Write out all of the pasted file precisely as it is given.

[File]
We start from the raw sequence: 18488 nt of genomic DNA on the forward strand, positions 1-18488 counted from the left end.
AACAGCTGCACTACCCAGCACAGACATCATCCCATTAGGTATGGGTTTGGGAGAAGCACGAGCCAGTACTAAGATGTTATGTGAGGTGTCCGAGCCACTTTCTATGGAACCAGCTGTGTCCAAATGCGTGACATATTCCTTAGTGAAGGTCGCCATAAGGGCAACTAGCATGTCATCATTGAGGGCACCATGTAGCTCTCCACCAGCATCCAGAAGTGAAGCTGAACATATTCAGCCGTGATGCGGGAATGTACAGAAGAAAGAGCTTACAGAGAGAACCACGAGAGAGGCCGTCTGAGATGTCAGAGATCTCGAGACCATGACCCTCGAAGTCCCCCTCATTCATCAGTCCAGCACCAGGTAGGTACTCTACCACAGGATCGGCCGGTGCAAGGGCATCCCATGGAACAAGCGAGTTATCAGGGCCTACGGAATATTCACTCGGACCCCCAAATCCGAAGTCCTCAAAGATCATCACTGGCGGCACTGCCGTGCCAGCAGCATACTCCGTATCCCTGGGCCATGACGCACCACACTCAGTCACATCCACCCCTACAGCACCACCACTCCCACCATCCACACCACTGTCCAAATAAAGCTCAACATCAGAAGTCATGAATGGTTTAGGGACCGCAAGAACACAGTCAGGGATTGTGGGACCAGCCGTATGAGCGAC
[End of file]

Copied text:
We start from the raw sequence: 18488 nt of genomic DNA on the forward strand, positions 1-18488 counted from the left end.
AACAGCTGCACTACCCAGCACAGACATCATCCCATTAGGTATGGGTTTGGGAGAAGCACGAGCCAGTACTAAGATGTTATGTGAGGTGTCCGAGCCACTTTCTATGGAACCAGCTGTGTCCAAATGCGTGACATATTCCTTAGTGAAGGTCGCCATAAGGGCAACTAGCATGTCATCATTGAGGGCACCATGTAGCTCTCCACCAGCATCCAGAAGTGAAGCTGAACATATTCAGCCGTGATGCGGGAATGTACAGAAGAAAGAGCTTACAGAGAGAACCACGAGAGAGGCCGTCTGAGATGTCAGAGATCTCGAGACCATGACCCTCGAAGTCCCCCTCATTCATCAGTCCAGCACCAGGTAGGTACTCTACCACAGGATCGGCCGGTGCAAGGGCATCCCATGGAACAAGCGAGTTATCAGGGCCTACGGAATATTCACTCGGACCCCCAAATCCGAAGTCCTCAAAGATCATCACTGGCGGCACTGCCGTGCCAGCAGCATACTCCGTATCCCTGGGCCATGACGCACCACACTCAGTCACATCCACCCCTACAGCACCACCACTCCCACCATCCACACCACTGTCCAAATAAAGCTCAACATCAGAAGTCATGAATGGTTTAGGGACCGCAAGAACACAGTCAGGGATTGTGGGACCAGCCGTATGAGCGAC